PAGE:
Analysis: Presumably, this story is supposed to make us pause and reflect on the cost of our Iraqi endeavor, much as the Vietnam Memorial gives us pause every time we see it. The human cost of this war has been high, both in terms of our dead and our wounded -- a number which is largely unreported by the media and the military. We should pause when we see stories like this to reflect on our reasons for waging war. President Bush made the case yesterday that our cause was worth this cost in blood, and I think he made a good case. But this is a judgment that every American should make, based on the best available evidence from all sides.

However, I do not think that death makes a good metric of success in war -- or nation building -- for at least three reasons. First, focusing on death as your metric of success gears every effort towards producing death, or avoiding it. That strategy is not necessarily consistent with our goals in Iraq, especially today. On the inflicting side, we do not want to inflict maximum casualties on a population that we are trying to win over. On the avoiding side, too much emphasis on casualty avoidance and force protection can frustrate a commander who is trying to accomplish his/her mission. Here's a hypo to explain how this works:
You're a logistics battalion commander with an attached Military Police platoon for security. The MP platoon has 10 HMMWVs with crew-served weapons, organized in 3 squads. Ordinarily, you choose to second one squad with each critical convoy as an escort, allowing for a moderate amount of security. But now you're driven less by mission accomplishment and more by casualty avoidance and force protection. Now you want to escort every convoy, not just the critical ones, and you want to do so with more firepower. So you send out two squads of escorts with every convoy, effectively reducing the number of convoys you can send and exhausting the MPs.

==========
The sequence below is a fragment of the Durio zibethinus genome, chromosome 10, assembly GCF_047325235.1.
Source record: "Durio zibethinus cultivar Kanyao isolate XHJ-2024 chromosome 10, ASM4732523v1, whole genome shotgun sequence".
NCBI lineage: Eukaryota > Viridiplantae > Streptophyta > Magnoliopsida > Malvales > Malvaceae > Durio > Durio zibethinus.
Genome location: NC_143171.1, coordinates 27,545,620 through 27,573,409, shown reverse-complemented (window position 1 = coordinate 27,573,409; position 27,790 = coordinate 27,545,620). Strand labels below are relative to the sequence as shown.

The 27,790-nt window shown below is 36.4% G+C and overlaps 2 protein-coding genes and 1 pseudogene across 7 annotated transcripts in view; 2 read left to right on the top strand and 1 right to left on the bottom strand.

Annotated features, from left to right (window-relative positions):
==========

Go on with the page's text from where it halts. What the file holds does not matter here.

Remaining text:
That's just one example of how casualty-avoidance can infect the thinking and planning of a ground commander. I'm the first one to say that our soldiers are our most precious resource -- the heart and soul of our combat power. But we can't afford to let casualty avoidance dictate our tactics or strategy. In the long run, this will subordinate our mission to our avoidance of casualties, and ultimately result in failure.

Second, focusing on death as your metric of success reduces warfare to an attrition-based slugmatch where the winner is the one with the least casualties -- in relative or absolute terms. That's essentially how Napoleon waged war in the early 19th Century with his levee en masse, and it's also how we fought the Civil War. It's not the way we want to fight now, in the 21st Century, with an all-volunteer force that is long on technology and short on manpower. We have substituted capital for labor across our military force, and we simply can't absorb the same casualty counts as we could have in WWII and Vietnam. Moreover, our enemy can afford to lose more people, because he's fighting a guerilla war of national liberation and casualties only fuel his cause. We don't want to get dragged into an attrition fight here. (For more on this, see DNI's library on 4th Generation Warfare)